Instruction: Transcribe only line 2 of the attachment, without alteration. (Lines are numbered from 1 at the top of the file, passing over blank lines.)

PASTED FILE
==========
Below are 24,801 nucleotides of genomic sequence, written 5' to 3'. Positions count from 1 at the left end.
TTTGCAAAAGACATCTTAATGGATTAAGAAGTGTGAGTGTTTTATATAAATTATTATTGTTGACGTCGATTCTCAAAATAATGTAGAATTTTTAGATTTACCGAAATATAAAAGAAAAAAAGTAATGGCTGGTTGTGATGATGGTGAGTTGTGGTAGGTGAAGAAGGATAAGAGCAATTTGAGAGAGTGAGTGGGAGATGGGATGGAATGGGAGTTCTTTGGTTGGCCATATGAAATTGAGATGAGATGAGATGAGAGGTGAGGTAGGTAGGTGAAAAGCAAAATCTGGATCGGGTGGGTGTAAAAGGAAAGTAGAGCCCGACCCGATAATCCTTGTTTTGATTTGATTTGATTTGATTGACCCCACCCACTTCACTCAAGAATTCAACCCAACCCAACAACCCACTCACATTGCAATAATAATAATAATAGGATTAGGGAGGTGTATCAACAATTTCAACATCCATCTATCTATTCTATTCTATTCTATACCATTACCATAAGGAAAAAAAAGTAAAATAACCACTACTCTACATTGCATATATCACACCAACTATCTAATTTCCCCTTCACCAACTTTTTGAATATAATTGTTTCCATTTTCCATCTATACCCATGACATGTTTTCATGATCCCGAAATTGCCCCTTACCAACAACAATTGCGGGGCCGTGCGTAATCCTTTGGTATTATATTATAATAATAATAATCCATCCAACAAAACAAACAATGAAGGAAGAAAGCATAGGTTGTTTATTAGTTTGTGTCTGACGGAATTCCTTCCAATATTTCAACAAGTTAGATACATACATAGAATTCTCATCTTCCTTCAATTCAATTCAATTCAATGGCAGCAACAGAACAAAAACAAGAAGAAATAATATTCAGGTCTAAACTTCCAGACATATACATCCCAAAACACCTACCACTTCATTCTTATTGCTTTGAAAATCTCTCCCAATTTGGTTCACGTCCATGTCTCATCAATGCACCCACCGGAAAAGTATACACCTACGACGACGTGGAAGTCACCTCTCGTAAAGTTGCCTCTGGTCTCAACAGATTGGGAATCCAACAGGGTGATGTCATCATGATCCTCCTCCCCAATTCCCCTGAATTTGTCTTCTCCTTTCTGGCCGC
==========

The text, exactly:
TTTGCAAAAGACATCTTAATGGATTAAGAAGTGTGAGTGTTTTATATAAATTATTATTGTTGACGTCGATTCTCAAAATAATGTAGAATTTTTAGATTTACCGAAATATAAAAGAAAAAAAGTAATGGCTGGTTGTGATGATGGTGAGTTGTGGTAGGTGAAGAAGGATAAGAGCAATTTGAGAGAGTGAGTGGGAGATGGGATGGAATGGGAGTTCTTTGGTTGGCCATATGAAATTGAGATGAGATGAGATGAGAGGTGAGGTAGGTAGGTGAAAAGCAAAATCTGGATCGGGTGGGTGTAAAAGGAAAGTAGAGCCCGACCCGATAATCCTTGTTTTGATTTGATTTGATTTGATTGACCCCACCCACTTCACTCAAGAATTCAACCCAACCCAACAACCCACTCACATTGCAATAATAATAATAATAGGATTAGGGAGGTGTATCAACAATTTCAACATCCATCTATCTATTCTATTCTATTCTATACCATTACCATAAGGAAAAAAAAGTAAAATAACCACTACTCTACATTGCATATATCACACCAACTATCTAATTTCCCCTTCACCAACTTTTTGAATATAATTGTTTCCATTTTCCATCTATACCCATGACATGTTTTCATGATCCCGAAATTGCCCCTTACCAACAACAATTGCGGGGCCGTGCGTAATCCTTTGGTATTATATTATAATAATAATAATCCATCCAACAAAACAAACAATGAAGGAAGAAAGCATAGGTTGTTTATTAGTTTGTGTCTGACGGAATTCCTTCCAATATTTCAACAAGTTAGATACATACATAGAATTCTCATCTTCCTTCAATTCAATTCAATTCAATGGCAGCAACAGAACAAAAACAAGAAGAAATAATATTCAGGTCTAAACTTCCAGACATATACATCCCAAAACACCTACCACTTCATTCTTATTGCTTTGAAAATCTCTCCCAATTTGGTTCACGTCCATGTCTCATCAATGCACCCACCGGAAAAGTATACACCTACGACGACGTGGAAGTCACCTCTCGTAAAGTTGCCTCTGGTCTCAACAGATTGGGAATCCAACAGGGTGATGTCATCATGATCCTCCTCCCCAATTCCCCTGAATTTGTCTTCTCCTTTCTGGCCGC